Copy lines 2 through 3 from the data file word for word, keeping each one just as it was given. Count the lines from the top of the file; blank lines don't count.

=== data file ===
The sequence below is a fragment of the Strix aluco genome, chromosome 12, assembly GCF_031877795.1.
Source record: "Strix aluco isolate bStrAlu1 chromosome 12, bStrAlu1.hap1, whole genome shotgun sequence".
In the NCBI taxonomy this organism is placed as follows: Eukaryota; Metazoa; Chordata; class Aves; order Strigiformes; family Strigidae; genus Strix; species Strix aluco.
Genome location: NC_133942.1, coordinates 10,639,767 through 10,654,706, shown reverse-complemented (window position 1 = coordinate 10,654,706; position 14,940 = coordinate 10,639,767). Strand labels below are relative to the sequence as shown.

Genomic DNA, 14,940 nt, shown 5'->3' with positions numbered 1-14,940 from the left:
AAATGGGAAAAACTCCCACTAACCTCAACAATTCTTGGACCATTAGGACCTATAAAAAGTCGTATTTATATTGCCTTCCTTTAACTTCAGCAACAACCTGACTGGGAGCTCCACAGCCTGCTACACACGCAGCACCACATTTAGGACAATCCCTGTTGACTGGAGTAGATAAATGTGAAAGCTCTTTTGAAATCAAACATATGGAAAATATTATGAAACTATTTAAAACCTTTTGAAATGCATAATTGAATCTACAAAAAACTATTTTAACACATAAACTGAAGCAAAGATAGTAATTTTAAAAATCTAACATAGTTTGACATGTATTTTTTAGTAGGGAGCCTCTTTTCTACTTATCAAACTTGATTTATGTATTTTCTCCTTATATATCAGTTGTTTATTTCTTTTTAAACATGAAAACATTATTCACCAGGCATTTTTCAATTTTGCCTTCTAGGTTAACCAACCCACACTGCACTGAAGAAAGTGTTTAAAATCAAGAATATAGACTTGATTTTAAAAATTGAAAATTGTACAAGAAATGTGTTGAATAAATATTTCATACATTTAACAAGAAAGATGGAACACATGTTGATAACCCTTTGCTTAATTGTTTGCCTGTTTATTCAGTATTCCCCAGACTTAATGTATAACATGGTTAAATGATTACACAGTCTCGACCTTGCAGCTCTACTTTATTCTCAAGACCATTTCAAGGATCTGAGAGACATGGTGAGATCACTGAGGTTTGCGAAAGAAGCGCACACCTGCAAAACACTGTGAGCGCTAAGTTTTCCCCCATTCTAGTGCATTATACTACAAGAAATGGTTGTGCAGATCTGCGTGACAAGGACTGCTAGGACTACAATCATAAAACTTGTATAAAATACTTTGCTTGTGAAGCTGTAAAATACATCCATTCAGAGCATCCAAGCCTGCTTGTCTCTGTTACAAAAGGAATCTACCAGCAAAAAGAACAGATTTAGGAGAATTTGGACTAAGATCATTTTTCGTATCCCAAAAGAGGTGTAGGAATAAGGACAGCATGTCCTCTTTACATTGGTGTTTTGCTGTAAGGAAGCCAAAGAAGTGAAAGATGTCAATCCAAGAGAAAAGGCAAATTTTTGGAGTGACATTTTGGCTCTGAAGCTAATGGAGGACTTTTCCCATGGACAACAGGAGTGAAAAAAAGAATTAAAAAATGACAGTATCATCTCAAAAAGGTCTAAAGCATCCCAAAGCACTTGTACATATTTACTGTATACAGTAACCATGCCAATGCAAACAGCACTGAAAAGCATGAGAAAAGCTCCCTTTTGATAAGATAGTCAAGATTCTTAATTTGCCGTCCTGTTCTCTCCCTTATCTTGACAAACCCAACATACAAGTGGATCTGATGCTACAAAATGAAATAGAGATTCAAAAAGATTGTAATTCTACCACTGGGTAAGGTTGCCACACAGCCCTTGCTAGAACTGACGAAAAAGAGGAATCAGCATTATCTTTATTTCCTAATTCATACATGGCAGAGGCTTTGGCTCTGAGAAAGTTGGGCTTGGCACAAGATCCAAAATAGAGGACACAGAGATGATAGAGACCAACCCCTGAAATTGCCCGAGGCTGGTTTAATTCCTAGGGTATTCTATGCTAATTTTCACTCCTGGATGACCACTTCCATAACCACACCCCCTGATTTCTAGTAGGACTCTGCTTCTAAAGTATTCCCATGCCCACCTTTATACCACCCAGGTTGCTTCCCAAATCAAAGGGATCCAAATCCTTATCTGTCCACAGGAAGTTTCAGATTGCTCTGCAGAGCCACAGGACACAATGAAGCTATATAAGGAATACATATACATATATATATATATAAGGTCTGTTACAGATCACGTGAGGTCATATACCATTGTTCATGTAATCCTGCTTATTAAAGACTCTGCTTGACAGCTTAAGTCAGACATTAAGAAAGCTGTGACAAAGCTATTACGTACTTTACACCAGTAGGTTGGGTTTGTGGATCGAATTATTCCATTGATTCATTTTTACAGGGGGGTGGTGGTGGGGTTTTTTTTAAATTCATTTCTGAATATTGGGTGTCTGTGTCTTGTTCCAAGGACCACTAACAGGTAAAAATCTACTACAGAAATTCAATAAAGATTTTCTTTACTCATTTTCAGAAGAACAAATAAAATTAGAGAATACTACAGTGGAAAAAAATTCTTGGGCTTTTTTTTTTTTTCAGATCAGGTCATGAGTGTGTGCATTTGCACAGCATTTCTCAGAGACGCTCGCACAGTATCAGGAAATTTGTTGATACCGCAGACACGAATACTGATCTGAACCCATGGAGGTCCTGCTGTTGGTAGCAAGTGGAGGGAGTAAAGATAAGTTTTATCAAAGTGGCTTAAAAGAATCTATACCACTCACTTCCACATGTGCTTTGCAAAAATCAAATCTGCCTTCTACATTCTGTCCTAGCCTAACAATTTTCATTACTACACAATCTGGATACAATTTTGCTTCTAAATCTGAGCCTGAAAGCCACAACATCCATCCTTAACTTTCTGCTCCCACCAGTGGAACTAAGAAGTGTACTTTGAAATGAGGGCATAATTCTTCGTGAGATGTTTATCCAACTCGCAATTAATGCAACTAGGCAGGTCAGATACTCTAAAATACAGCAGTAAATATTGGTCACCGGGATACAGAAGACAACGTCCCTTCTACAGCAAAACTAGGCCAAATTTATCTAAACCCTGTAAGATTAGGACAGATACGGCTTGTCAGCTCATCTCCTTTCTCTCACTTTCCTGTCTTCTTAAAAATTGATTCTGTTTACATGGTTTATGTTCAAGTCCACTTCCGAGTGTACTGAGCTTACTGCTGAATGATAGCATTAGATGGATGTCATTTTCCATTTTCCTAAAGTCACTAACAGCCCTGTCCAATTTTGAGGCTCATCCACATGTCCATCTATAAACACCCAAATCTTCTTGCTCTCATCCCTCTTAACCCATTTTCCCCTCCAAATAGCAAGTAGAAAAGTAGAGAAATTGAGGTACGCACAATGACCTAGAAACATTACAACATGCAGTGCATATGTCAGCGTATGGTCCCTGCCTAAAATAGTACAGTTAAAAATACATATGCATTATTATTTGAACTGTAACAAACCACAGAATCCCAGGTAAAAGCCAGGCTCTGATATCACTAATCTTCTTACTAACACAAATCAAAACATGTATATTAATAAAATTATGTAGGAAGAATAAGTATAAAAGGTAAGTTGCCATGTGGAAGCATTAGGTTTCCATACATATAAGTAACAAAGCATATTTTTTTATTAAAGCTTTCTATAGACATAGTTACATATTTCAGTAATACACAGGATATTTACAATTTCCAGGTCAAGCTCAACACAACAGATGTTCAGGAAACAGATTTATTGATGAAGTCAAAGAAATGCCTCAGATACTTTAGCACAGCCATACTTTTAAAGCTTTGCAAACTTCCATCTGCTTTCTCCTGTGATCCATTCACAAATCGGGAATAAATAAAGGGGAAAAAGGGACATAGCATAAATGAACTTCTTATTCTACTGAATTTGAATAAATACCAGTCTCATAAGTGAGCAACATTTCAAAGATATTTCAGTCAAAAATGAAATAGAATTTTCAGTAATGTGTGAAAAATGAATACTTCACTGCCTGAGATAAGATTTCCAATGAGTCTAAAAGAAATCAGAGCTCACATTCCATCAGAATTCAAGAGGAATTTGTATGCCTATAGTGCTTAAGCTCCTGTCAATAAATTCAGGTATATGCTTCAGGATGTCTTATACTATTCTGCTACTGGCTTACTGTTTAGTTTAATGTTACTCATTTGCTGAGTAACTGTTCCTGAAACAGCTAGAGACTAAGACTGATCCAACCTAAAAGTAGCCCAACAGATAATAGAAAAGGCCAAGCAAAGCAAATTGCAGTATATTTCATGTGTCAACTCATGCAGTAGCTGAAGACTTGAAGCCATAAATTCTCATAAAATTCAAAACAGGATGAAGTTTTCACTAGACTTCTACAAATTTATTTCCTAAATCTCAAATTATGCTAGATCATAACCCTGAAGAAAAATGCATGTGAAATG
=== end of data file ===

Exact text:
Source record: "Strix aluco isolate bStrAlu1 chromosome 12, bStrAlu1.hap1, whole genome shotgun sequence".
In the NCBI taxonomy this organism is placed as follows: Eukaryota; Metazoa; Chordata; class Aves; order Strigiformes; family Strigidae; genus Strix; species Strix aluco.